How China Moved Mental Health Online During COVID-19 Outbreak

The recent COVID-19 pandemic has resulted in a need for increased availability of online mental health services.

Ashley Bobak, MS
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The rapid spread of the novel coronavirus disease (COVID-19), which has resulted in the deaths of thousands throughout China and now across the world, has contributed to the development of psychological symptoms, including anxiety, depression, and stress, in medical personnel as well as the general public. As COVID-19 is highly contagious between people, standard face-to-face approaches to mental health care have become risky for both patients and practitioners. The influx of COVID-19, and the subsequent increase of mental health issues associated with it, have called for creativity and the implementation of distance and telehealth strategies. At the same time, however, these screening and treatment interventions should be carefully evaluated and critiqued as they raise significant privacy and surveillance issues.

In China, a number of online mental health services have been developed and implemented to meet the needs of those affected by the outbreak.

Researchers, led by Bin Zhang of the Southern Medical University in Guangzhou, China, write, “. . . online mental health services being used for the COVID-19 epidemic are facilitating the development of Chinese public emergency interventions, and eventually could improve the quality and effectiveness of emergency interventions.”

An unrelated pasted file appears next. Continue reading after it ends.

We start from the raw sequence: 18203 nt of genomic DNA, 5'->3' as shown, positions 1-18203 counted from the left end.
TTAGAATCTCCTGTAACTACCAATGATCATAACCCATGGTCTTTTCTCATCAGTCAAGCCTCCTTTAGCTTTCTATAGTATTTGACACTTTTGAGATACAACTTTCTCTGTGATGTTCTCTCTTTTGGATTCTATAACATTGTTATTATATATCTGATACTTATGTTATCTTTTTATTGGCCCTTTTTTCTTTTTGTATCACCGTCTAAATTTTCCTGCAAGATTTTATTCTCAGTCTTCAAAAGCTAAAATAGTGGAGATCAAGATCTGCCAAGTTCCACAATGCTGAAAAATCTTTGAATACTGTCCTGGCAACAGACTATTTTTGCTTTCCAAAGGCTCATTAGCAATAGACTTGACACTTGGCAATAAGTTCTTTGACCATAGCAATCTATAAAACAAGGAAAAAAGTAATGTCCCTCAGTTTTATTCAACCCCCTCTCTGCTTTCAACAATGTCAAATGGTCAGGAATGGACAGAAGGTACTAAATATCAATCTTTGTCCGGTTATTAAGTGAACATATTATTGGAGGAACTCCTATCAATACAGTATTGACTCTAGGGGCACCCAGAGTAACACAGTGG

The researchers examined 72 online mental health surveys associated with the COVID-19 outbreak.  The surveys included populations such as medical staff, patients with COVID-19, students, the general population, and mixed populations, and also targeted areas both within and outside of Hubei province – where the epicenter of the outbreak, Wuhan, is located.

A survey of 1563 medical workers found that depression was prevalent in 50.7% of personnel, anxiety in 44.7%, and insomnia in 36.1%. Additionally, 73.4% of medical staff reported being experiencing stress-related symptoms. While these survey results point to an overall increase in distress in these populations, it should be noted that they are based on flawed disease constructs whose validity and reliability have been repeatedly questioned.

Medical staff and the general public have been using online mental health education through online platforms like WeChat and TikTok during the outbreak in China. This has allowed for the timely dissemination of information to the public and medical staff alike regarding COVID-19 prevention, control, and mental health education. The Chinese Association for Mental Health published guidelines regarding how to cope with psychological symptoms associated with the pandemic.

Online counseling services have also been implemented by mental health professionals across institutions and universities in China following the rise of COVID-19. Additionally, online self-help resources, such as online cognitive-behavioral therapy for depression, anxiety, and insomnia, have been developed and implemented. Critics, however, have argued that these manualized telehealth therapies lack a robust evidence base, may leave out the key ingredients of successful therapy, including the therapeutic relationship, and raise issues of privacy and data concerns.

Further, artificial intelligence (AI) programs have been developed to address the needs of individuals in crises. The authors give the example of the Tree Holes Rescue program, which assesses suicide risk by analyzing messages posted on Weibo. While these AI screening programs are being promoted, particularly during the pandemic, these programs raise a number of issues about the potential for overdiagnosis, mass surveillance, and entrenched biases and discrimination.